t would help if you would cite at least one particular written passage by someone that you think is properly rendered as "the numeral "1" represents a basic unity. an individual.TonesInDeepFreeze

    I assume you know how to use Google or some other search facility. You could simply search this if you need such a confirmation, instead of asking me to do your research for you. Here is the first paragraph from the Wikipedia entry on "1":

    1 (one, also called unit, and unity) is a number and a numerical digit used to represent that number in numerals. It represents a single entity, the unit of counting or measurement. For example, a line segment of unit length is a line segment of length 1. In conventions of sign where zero is considered neither positive nor negative, 1 is the first and smallest positive integer.[1] It is also sometimes considered the first of the infinite sequence of natural numbers, followed by 2, although by other definitions 1 is the second natural number, following 0. — Wikipedia

    Also, if you actually are interested (which you don't seem to be by your half-hearted replies, and refusal to do any research yourself, and near complete denial of the relation between one and unity), you could look into number theory, and the reason why 1 is generally determined as not a prime number. Here's the first entry I get when I Google that question, is 1 a prime number: https://blogs.scientificamerican.com/roots-of-unity/why-isnt-1-a-prime-number/
    Here's a passage from that article:
    In the very most basic example, we can ask whether the number -2 is prime. The question may seem nonsensical, but it can motivate us to put into words the unique role of 1 in the whole numbers. The most unusual aspect of 1 in the whole numbers is that it has a multiplicative inverse that is also an integer. (A multiplicative inverse of the number x is a number that when multiplied by x gives 1. The number 2 has a multiplicative inverse in the set of the rational or real numbers, 1/2: 1/2×2=1, but 1/2 is not an integer.) The number 1 happens to be its own multiplicative inverse. No other positive integer has a multiplicative inverse within the set of integers.* The property of having a multiplicative inverse is called being a unit. The number -1 is also a unit within the set of integers: again, it is its own multiplicative inverse. We don’t consider units to be either prime or composite because you can multiply them by certain other units without changing much. We can then think of the number -2 as not so different from 2; from the point of view of multiplication, -2 is just 2 times a unit. If 2 is prime, -2 should be as well.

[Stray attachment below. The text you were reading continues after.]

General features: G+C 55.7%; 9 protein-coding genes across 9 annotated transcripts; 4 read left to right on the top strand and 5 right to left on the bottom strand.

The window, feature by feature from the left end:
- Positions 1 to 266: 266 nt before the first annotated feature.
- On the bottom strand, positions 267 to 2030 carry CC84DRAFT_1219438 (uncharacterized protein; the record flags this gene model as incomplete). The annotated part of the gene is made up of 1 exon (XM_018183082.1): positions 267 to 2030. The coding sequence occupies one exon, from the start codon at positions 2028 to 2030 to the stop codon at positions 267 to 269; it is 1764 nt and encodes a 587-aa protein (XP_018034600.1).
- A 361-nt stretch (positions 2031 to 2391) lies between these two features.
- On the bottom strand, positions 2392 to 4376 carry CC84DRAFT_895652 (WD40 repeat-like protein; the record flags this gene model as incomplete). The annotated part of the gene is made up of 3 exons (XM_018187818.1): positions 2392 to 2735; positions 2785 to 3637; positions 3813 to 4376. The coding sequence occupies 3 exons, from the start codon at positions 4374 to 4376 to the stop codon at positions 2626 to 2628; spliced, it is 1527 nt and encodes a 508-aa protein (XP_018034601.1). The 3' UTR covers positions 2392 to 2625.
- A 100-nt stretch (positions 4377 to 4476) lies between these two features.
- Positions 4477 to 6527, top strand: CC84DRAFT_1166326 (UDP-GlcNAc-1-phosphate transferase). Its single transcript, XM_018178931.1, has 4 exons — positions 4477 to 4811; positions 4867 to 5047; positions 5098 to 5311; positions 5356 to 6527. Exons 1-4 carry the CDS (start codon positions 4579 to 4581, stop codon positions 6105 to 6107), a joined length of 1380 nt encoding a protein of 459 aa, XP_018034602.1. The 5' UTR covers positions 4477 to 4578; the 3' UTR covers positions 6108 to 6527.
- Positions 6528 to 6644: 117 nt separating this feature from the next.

*This sentence was edited after publication to clarify that no other positive integer has a multiplicative inverse that is also an integer.
    — * reference above
  • TonesInDeepFreeze
    263
    near complete denial of the relation between one and unityMetaphysician Undercover

    I had said in the very post to which you now replied, "Of course the notion of 'one' is related to that of a unity." So I couldn't possibly be in denial about it. You are very confused.

    Then I conclude that what needs to be discussed is clarification of P and Q.Metaphysician Undercover

    Then you need to clarify them, since you are the one who mentioned them, and you have not shown what anyone else said that is properly rendered as you did. But now you do clarify:

    Count the books on the shelf for example. "Book" signifies the type of unity being counted, "1" signifies that a unity called "a book" has been identified, and a first one has been counted , "2" signifies two of these units, etc..Metaphysician Undercover